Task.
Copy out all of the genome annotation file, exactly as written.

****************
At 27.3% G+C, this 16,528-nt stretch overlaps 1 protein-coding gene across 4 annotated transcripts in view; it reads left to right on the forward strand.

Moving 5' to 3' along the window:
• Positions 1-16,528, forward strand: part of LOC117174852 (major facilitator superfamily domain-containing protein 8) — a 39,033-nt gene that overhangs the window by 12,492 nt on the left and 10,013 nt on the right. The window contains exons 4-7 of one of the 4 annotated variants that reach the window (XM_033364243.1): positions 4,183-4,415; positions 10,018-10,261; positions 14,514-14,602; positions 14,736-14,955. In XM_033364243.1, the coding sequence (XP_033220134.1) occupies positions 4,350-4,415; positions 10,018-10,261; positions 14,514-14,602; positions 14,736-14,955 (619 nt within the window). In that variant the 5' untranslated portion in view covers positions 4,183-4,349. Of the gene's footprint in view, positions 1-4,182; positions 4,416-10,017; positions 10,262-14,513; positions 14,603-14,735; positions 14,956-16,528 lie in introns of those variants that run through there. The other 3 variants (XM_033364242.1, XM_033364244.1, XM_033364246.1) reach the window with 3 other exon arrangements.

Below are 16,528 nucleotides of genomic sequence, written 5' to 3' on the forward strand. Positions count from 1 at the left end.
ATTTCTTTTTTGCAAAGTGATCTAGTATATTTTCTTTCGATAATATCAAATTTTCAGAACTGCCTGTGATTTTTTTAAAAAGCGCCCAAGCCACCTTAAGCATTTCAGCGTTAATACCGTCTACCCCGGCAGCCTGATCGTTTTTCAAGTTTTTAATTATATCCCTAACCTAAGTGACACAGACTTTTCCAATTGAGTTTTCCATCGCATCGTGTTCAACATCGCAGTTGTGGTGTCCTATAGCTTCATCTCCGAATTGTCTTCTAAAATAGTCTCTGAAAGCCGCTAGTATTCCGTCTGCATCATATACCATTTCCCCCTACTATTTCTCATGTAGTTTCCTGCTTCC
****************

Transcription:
At 27.3% G+C, this 16,528-nt stretch overlaps 1 protein-coding gene across 4 annotated transcripts in view; it reads left to right on the forward strand.

Moving 5' to 3' along the window:
• Positions 1-16,528, forward strand: part of LOC117174852 (major facilitator superfamily domain-containing protein 8) — a 39,033-nt gene that overhangs the window by 12,492 nt on the left and 10,013 nt on the right. The window contains exons 4-7 of one of the 4 annotated variants that reach the window (XM_033364243.1): positions 4,183-4,415; positions 10,018-10,261; positions 14,514-14,602; positions 14,736-14,955. In XM_033364243.1, the coding sequence (XP_033220134.1) occupies positions 4,350-4,415; positions 10,018-10,261; positions 14,514-14,602; positions 14,736-14,955 (619 nt within the window). In that variant the 5' untranslated portion in view covers positions 4,183-4,349. Of the gene's footprint in view, positions 1-4,182; positions 4,416-10,017; positions 10,262-14,513; positions 14,603-14,735; positions 14,956-16,528 lie in introns of those variants that run through there. The other 3 variants (XM_033364242.1, XM_033364244.1, XM_033364246.1) reach the window with 3 other exon arrangements.

Below are 16,528 nucleotides of genomic sequence, written 5' to 3' on the forward strand. Positions count from 1 at the left end.
ATTTCTTTTTTGCAAAGTGATCTAGTATATTTTCTTTCGATAATATCAAATTTTCAGAACTGCCTGTGATTTTTTTAAAAAGCGCCCAAGCCACCTTAAGCATTTCAGCGTTAATACCGTCTACCCCGGCAGCCTGATCGTTTTTCAAGTTTTTAATTATATCCCTAACCTAAGTGACACAGACTTTTCCAATTGAGTTTTCCATCGCATCGTGTTCAACATCGCAGTTGTGGTGTCCTATAGCTTCATCTCCGAATTGTCTTCTAAAATAGTCTCTGAAAGCCGCTAGTATTCCGTCTGCATCATATACCATTTCCCCCTACTATTTCTCATGTAGTTTCCTGCTTCC